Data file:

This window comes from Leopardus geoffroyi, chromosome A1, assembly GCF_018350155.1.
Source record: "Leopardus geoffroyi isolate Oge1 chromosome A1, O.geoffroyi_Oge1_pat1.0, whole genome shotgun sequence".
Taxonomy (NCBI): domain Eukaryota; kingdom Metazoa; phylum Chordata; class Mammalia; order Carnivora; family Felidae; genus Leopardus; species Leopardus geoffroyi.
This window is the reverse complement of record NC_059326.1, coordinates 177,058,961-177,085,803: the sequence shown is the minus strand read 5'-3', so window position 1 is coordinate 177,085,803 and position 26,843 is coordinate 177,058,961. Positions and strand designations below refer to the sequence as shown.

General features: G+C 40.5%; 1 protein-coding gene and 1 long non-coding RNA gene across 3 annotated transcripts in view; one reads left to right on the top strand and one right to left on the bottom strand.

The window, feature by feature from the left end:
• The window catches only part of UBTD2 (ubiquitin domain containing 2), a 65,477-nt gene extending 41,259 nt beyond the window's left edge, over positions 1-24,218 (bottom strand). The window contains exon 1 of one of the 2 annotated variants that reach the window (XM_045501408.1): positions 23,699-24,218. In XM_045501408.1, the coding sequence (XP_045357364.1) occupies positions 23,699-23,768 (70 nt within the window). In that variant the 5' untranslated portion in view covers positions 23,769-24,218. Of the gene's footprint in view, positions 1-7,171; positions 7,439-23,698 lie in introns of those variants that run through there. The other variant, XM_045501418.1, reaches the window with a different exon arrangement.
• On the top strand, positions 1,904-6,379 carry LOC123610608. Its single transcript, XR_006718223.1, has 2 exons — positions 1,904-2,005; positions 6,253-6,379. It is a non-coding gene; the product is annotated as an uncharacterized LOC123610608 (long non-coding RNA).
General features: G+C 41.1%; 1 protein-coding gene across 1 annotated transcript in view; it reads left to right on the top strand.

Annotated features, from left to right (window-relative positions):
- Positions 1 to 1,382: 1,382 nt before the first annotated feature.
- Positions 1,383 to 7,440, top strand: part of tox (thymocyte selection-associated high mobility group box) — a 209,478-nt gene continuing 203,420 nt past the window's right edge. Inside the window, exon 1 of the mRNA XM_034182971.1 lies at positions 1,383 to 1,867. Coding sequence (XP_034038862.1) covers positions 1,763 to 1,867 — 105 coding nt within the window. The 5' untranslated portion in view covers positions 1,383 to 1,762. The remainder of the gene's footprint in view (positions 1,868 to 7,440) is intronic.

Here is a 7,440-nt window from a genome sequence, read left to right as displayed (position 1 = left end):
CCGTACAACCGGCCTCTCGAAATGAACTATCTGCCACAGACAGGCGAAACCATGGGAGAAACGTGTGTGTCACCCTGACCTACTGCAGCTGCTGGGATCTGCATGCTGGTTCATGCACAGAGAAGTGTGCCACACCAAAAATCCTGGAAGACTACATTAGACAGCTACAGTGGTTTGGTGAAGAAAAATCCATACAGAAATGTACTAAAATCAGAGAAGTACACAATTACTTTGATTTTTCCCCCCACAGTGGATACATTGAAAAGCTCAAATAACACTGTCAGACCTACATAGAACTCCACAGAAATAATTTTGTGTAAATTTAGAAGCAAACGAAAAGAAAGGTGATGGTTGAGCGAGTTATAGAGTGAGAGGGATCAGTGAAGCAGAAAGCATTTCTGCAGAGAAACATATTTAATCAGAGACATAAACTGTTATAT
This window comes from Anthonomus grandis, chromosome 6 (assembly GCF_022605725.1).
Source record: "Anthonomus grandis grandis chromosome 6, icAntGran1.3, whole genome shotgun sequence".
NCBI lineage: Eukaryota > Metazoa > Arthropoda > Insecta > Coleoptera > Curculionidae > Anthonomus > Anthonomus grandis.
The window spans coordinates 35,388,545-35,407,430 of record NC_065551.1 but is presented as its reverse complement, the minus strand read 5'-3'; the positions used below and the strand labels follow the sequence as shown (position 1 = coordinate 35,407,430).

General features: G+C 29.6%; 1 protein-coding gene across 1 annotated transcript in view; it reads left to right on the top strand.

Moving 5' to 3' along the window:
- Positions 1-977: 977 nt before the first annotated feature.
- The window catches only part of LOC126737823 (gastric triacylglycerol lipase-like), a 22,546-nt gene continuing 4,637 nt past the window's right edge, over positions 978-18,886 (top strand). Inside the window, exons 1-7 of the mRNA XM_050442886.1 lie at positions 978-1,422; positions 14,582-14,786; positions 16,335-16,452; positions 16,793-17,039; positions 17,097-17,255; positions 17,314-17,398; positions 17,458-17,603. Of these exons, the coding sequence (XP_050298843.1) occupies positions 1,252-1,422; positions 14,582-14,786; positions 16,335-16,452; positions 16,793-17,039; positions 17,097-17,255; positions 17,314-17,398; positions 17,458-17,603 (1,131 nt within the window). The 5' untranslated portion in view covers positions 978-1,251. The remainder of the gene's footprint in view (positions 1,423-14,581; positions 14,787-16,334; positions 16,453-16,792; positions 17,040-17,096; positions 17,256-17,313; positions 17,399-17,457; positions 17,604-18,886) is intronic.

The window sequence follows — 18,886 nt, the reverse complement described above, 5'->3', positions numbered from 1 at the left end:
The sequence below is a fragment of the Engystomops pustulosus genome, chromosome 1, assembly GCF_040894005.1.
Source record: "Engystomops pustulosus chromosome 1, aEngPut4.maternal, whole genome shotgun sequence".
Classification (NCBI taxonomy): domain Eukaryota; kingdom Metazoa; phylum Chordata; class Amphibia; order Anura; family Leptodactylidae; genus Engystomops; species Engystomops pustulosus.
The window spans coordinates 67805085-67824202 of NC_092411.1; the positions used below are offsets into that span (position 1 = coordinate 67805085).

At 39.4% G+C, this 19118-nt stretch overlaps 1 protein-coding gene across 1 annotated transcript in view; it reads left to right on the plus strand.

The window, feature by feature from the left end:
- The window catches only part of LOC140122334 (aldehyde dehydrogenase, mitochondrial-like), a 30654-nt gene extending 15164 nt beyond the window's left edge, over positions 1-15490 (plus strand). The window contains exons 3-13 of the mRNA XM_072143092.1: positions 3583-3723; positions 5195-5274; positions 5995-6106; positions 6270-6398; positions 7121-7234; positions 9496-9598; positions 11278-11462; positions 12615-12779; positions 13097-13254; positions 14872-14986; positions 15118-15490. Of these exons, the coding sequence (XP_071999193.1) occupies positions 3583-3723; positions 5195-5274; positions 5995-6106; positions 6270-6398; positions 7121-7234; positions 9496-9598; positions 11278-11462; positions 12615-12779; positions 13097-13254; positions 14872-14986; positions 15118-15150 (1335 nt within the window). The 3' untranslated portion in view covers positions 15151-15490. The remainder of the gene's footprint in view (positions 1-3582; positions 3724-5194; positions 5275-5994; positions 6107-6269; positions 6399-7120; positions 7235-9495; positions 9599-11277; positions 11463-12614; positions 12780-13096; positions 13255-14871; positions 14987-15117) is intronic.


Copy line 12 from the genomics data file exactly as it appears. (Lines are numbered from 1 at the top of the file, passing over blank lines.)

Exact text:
- Positions 1,383 to 7,440, top strand: part of tox (thymocyte selection-associated high mobility group box) — a 209,478-nt gene continuing 203,420 nt past the window's right edge. Inside the window, exon 1 of the mRNA XM_034182971.1 lies at positions 1,383 to 1,867. Coding sequence (XP_034038862.1) covers positions 1,763 to 1,867 — 105 coding nt within the window. The 5' untranslated portion in view covers positions 1,383 to 1,762. The remainder of the gene's footprint in view (positions 1,868 to 7,440) is intronic.